Bonds issued by developing countries have arguably benefited from the aggressive central bank policies from developed economies that depressed global yields, the Financial Times reports.
“The only countries in the world that are actually normal — normal monetary policy, normal interest rates — are emerging market countries,” Jan Dehn, an investor at Ashmore, told the Financial Times.
The negative rate policies out of the European Central Bank and Bank of Japan have pushed down yields in overseas developed markets.
While yields in developed economies remain depressed, with some even trading with negative yields, emerging market bonds have quickly gained traction as one of the few areas left with attractive yields. The JPMorgan global diversified composite index that covers emerging market bonds has increased almost 15% year-to-date.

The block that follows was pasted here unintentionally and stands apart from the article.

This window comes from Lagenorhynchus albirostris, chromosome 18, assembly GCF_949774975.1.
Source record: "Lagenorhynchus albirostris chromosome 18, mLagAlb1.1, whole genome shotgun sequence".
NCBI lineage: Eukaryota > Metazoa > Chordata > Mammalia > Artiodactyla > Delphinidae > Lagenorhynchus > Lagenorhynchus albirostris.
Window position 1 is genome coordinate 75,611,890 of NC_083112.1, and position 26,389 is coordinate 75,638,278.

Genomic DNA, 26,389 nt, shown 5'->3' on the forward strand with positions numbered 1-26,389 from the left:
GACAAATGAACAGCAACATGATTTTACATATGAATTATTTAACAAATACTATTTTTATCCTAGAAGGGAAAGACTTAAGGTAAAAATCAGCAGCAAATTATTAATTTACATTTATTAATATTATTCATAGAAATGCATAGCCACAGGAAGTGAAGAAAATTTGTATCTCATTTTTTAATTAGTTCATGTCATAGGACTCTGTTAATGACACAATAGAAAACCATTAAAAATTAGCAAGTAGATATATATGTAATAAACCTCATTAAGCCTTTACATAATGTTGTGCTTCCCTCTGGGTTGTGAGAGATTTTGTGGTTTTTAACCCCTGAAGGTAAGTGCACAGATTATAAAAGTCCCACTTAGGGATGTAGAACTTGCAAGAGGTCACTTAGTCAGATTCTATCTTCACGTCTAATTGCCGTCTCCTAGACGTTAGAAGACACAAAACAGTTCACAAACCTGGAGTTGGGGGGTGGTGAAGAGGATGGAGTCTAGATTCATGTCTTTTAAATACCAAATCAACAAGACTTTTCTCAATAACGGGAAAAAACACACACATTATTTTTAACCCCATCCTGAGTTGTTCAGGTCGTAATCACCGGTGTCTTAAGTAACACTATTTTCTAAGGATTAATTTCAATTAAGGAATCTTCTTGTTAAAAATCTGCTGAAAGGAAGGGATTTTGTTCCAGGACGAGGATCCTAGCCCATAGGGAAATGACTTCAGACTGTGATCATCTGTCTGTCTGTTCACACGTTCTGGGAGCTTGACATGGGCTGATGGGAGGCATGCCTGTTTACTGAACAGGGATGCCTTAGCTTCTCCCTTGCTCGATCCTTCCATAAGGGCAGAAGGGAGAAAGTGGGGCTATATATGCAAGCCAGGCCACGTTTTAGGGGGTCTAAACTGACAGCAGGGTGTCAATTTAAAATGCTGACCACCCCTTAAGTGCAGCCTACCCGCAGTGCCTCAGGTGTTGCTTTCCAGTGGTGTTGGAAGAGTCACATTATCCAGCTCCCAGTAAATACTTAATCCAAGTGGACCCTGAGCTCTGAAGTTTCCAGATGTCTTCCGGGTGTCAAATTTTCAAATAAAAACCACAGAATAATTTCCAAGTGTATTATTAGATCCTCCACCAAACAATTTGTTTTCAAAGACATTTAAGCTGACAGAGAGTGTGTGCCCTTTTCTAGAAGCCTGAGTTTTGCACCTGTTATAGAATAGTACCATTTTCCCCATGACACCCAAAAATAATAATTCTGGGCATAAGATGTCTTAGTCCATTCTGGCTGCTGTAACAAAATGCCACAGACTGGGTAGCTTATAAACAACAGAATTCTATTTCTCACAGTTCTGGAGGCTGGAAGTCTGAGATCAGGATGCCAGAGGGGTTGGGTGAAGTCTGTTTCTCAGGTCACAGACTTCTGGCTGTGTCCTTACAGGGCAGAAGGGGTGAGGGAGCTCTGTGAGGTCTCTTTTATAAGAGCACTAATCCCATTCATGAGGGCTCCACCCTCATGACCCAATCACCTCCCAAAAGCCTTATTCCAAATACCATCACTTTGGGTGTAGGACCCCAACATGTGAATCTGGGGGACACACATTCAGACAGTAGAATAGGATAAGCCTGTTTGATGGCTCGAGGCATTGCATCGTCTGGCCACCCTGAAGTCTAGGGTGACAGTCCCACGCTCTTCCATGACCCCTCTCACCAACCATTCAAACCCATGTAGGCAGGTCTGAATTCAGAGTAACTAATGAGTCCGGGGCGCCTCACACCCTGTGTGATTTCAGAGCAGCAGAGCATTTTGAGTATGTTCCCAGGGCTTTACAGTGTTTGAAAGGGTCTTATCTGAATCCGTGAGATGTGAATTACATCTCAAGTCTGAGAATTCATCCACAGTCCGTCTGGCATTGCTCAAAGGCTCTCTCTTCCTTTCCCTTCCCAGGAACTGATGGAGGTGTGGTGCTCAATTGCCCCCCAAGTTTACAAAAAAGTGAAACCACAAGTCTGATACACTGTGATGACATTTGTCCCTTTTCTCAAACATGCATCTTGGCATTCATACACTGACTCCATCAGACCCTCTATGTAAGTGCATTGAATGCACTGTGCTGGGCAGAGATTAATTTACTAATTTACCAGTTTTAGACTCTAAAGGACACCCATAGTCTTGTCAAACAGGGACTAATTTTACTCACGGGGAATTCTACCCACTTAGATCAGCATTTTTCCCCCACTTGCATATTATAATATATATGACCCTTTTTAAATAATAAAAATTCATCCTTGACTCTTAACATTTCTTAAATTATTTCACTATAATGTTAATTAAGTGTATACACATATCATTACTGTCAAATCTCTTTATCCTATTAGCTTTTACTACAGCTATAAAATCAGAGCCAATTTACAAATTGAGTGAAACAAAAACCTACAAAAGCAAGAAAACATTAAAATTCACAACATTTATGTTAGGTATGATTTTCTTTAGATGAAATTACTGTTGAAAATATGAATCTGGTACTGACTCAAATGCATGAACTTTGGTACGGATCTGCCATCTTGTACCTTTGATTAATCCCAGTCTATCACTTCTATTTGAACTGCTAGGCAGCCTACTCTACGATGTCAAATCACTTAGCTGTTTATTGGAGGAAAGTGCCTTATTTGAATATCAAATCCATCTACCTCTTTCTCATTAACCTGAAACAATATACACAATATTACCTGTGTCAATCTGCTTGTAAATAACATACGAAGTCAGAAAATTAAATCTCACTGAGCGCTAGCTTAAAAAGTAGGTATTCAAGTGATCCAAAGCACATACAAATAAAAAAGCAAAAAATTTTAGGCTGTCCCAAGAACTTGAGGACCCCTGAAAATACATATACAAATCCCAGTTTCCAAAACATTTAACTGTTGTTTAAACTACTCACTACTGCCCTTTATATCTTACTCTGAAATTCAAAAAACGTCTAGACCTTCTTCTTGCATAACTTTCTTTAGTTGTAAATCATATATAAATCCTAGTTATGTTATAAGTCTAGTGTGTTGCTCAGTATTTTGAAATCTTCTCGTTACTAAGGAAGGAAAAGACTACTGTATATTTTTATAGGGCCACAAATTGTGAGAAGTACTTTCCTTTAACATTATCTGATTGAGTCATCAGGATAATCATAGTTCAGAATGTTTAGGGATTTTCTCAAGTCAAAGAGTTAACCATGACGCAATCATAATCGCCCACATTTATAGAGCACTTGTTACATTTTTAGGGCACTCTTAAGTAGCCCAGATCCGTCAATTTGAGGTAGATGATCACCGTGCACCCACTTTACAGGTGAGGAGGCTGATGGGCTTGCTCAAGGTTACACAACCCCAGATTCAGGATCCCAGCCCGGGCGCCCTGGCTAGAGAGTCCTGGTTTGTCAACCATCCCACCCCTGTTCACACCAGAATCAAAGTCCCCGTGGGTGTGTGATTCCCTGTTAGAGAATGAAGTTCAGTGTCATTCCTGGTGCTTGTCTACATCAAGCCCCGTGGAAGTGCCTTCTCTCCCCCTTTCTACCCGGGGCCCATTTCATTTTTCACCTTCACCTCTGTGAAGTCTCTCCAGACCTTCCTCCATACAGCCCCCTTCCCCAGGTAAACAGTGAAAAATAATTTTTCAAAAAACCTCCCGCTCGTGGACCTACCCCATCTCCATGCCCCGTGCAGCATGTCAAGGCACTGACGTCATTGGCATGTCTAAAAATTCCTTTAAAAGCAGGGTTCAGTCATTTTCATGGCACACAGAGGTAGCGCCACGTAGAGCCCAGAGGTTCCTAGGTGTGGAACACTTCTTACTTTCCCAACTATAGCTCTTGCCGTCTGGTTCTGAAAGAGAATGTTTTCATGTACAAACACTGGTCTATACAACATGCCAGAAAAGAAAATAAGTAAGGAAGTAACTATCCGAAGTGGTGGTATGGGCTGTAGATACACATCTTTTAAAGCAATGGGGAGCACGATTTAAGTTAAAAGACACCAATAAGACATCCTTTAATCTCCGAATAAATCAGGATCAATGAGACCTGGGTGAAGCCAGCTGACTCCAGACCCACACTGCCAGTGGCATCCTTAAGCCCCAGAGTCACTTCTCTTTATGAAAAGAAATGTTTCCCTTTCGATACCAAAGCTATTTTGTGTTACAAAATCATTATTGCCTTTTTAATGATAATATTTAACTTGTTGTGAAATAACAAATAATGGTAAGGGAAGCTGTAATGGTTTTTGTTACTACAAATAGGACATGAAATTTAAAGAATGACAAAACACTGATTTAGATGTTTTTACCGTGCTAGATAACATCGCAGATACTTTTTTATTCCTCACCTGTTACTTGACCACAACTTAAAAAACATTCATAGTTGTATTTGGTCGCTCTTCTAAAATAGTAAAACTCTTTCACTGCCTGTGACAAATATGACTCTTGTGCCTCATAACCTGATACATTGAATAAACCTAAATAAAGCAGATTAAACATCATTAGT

“In a world of very low rates, emerging markets shines through as a place where you can get some interesting relative value in a world that is increasingly devoid of it,” Chris Gilfond, an emerging markets origination banker at Citi, told FT.
Moreover, emerging market bonds are also being supported by the strength of local currencies against the U.S. dollar. Emerging market currencies have appreciated after the bouts of extensive weakness last year and a sharp fall off earlier this year, with the JPMorgan emerging market FX index up almost 9% year-to-date.